Dixon mistrial motions don't hold up

December 12, 2009

Having failed during the trial in their attempts to demonize the prosecution, Mayor Sheila Dixon's lawyers shifted tactics in the motions for a new trial they filed Friday and sought to demonize the jury, the 12 men and women who spent 40 hours over seven days in a painstaking debate over the guilt or innocence of Baltimore's most prominent elected official.

In the telling of attorney Arnold Weiner and his colleagues, the jurors all but engaged in a criminal conspiracy of their own to deny the mayor a fair trial. No doubt some of the facts that have come out since their verdict - guilty on one charge, not guilty on three and hung on one - are unsettling. It certainly would have been preferable if one juror had acknowledged her experience in the criminal justice system, if another had mentioned her contact with Mayor Dixon and another witness years earlier, and if some jurors had not become friends on Facebook. It might have been easier for the jurors if two charges had not been dropped during the trial and if they had not been ordered to disregard the testimony related to them.

But aside from innuendo and baseless accusations, Mayor Dixon's attorneys provide no evidence that any of the omissions or extra-judicial communications served to prejudice the jurors against the mayor. In fact, in many cases, common sense would suggest the contrary.

• Theft charges against Shiron Davis. Mayor Dixon's attorneys argue for a mistrial based on the discovery after the trial that Juror No. 6, Shiron Davis, had failed to disclose during jury selection that she had been subject to theft charges two years ago. According to the attorneys, Ms. Davis was charged with stealing checks from her sister and using them to obtain $3,720 in cash. She was arrested and brought to trial Sept. 14, 2007. Under an agreement with the prosecutor, the charges were put on the inactive docket.

As the mayor's attorneys point out, the jurors were specifically asked whether they had been charged with theft within the last five years, and Ms. Davis indicated that she had not. However, Ms. Davis was charged with taking more than six times as much as Mayor Dixon was found guilty of embezzling, and she received no punishment whatsoever. How would that make her more inclined to throw the book at Mayor Dixon?

• Contact between the mayor, a witness and Shawana Ramirez Tyler. Ms. Tyler, known during the trial as Juror No. 3, won a sweepstakes sponsored by the city in 2006 in which she received more than $300 in free groceries. At the award event, she was photographed near Ms. Dixon, who was then City Council president, and Mary Pat Fannon, a Dixon aide who was a witness in the trial. Ms. Tyler did not reveal during jury selection that she had previous contact with Ms. Dixon or Ms. Fannon, and she indicated she had not received a food basket from the city.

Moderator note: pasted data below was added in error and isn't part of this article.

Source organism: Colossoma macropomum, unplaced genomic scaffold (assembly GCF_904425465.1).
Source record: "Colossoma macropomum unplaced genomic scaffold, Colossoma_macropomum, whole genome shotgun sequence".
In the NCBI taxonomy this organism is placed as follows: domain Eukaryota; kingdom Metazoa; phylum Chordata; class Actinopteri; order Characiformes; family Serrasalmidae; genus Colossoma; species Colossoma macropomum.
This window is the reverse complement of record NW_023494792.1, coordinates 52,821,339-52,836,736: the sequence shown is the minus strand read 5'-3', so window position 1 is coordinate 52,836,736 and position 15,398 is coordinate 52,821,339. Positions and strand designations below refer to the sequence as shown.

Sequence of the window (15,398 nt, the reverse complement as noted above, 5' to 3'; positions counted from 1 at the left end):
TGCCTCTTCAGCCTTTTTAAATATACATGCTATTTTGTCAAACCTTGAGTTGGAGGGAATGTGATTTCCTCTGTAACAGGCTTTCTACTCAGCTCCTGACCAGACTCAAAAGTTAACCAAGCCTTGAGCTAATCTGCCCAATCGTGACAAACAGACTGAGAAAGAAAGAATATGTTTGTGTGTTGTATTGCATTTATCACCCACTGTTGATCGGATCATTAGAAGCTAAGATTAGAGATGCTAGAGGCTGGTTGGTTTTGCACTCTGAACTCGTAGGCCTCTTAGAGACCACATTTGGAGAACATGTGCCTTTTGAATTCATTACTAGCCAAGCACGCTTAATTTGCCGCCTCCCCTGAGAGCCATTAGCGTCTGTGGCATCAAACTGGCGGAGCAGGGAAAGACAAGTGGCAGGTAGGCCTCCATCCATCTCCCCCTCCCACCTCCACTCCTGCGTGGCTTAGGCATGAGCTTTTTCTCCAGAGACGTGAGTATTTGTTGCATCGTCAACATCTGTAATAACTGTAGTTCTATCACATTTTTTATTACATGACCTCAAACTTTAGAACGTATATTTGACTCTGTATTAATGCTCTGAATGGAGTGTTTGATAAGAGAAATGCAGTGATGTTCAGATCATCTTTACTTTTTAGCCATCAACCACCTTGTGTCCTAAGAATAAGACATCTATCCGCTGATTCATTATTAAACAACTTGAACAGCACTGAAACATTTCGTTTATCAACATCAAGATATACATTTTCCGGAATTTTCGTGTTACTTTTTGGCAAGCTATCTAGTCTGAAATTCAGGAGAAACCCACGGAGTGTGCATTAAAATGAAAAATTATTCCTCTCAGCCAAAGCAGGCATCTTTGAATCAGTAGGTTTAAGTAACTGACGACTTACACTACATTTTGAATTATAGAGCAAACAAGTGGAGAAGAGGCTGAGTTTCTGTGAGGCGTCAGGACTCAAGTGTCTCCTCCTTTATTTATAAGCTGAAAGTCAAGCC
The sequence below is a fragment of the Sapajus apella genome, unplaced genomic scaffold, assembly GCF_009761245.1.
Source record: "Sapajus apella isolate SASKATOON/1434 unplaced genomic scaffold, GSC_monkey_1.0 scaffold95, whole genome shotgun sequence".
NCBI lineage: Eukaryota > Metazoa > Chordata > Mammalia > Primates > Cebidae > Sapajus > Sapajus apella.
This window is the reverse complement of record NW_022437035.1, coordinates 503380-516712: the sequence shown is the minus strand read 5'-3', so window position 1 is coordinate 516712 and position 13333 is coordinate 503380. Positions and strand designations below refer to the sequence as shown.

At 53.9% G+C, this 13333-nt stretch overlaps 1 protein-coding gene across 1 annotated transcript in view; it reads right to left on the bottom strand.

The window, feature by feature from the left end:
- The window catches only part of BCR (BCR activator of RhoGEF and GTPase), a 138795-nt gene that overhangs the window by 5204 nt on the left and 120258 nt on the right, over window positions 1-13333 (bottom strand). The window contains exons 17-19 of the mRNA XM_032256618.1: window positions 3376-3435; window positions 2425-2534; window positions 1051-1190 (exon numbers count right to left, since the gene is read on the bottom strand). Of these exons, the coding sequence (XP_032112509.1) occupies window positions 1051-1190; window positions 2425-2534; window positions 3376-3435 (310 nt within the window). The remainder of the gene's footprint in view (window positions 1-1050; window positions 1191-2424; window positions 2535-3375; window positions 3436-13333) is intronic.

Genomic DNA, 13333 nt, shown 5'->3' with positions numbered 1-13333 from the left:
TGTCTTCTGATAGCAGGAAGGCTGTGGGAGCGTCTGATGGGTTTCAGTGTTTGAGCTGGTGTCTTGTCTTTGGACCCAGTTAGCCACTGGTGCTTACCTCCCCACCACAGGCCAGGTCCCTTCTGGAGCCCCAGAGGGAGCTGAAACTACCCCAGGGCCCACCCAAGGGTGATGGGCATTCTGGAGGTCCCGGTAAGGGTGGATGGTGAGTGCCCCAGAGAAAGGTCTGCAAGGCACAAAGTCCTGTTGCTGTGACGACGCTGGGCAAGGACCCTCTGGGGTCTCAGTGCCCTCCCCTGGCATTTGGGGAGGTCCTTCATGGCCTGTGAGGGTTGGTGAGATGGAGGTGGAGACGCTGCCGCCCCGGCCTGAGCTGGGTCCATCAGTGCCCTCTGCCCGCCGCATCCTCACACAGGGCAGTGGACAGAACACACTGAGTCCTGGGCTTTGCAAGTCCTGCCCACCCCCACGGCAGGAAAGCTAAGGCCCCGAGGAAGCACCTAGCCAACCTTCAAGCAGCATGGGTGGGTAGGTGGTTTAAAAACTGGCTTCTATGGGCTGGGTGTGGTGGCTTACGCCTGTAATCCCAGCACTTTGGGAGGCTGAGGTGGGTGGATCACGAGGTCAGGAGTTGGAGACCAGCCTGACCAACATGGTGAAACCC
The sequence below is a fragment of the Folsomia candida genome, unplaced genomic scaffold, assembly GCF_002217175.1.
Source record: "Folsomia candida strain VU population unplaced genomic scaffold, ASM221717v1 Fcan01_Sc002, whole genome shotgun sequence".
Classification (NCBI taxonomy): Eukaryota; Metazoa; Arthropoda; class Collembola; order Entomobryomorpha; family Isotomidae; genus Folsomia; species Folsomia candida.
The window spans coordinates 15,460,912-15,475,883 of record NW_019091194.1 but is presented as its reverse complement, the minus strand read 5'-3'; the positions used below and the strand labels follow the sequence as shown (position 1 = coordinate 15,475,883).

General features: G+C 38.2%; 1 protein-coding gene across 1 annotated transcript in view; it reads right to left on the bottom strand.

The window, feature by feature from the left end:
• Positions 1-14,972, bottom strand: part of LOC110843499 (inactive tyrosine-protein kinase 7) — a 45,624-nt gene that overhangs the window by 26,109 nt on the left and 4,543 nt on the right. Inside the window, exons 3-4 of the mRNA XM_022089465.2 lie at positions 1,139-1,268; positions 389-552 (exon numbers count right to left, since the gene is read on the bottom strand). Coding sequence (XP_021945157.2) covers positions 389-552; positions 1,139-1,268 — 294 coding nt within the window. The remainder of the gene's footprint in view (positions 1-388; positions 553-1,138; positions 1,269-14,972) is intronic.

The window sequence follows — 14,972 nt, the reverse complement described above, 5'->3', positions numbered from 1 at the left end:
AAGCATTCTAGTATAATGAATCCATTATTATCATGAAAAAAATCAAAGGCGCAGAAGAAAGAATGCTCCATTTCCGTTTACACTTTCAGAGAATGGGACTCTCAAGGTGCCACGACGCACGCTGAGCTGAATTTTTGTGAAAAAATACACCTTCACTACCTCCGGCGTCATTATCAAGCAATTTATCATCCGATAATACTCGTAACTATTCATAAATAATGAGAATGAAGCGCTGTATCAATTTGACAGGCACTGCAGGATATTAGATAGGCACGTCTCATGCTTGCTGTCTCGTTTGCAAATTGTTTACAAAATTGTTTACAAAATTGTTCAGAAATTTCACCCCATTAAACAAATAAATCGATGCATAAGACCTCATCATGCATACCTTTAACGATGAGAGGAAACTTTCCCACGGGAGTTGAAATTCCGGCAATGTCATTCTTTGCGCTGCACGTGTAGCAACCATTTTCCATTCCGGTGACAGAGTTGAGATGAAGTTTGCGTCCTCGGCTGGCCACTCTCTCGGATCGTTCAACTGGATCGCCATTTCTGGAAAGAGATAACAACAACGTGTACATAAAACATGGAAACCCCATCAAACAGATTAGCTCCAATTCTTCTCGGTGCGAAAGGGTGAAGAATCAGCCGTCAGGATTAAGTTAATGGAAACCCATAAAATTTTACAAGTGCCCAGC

In interviews with The Sun, Ms. Tyler has said she did not realize that the contest was sponsored by the city, and she did not recall having met Ms. Dixon or Ms. Fannon. Though it may seem unlikely that she would not have remembered Ms. Dixon, it bears noting that as council president, she was a much less well-known figure. Nonetheless, it's hard to see how the memory of winning $300 in free groceries would have prejudiced Ms. Tyler against Ms. Dixon.

Would the contact with Ms. Fannon have made the juror more inclined to believe her testimony? Perhaps, but that testimony related to the charge on which the jury was hung, not the one on which the mayor was convicted.

• Facebook friends. During the trial, five jurors became friends on Facebook. Some of the messages they exchanged were publicly visible on the wall of Juror No. 12, James Chaney. The messages indicate that the jurors exchanged brief messages such as "Ready for round ...... oh I lost count! See you tomorrow," and "Hopefully today will be the last." On the last day of deliberations, a nonjuror commented, "Not guilty." After the guilty verdict, one juror responded, "NO AL, GUILTY AS HELL."

From this, Mr. Weiner imagines a conspiracy of five jurors to band together and stamp out dissent among their colleagues. He assumes that there must be other communications of a more nefarious nature, but he has no evidence of it.

The jurors were repeatedly told not to discuss the case outside of the jury room, and they should not have become Facebook friends. But Mr. Weiner provides no evidence that they engaged in any deliberations outside the jury room.

• New evidence. Mayor Dixon's attorneys allege that jurors must have sought information outside the record of the trial based on a jury note on the penultimate day of deliberations asking to return in the morning "due to new things brought to light." But jurors have explained in interviews that the note referred to the realization that they did not have to return a unanimous verdict on all counts.

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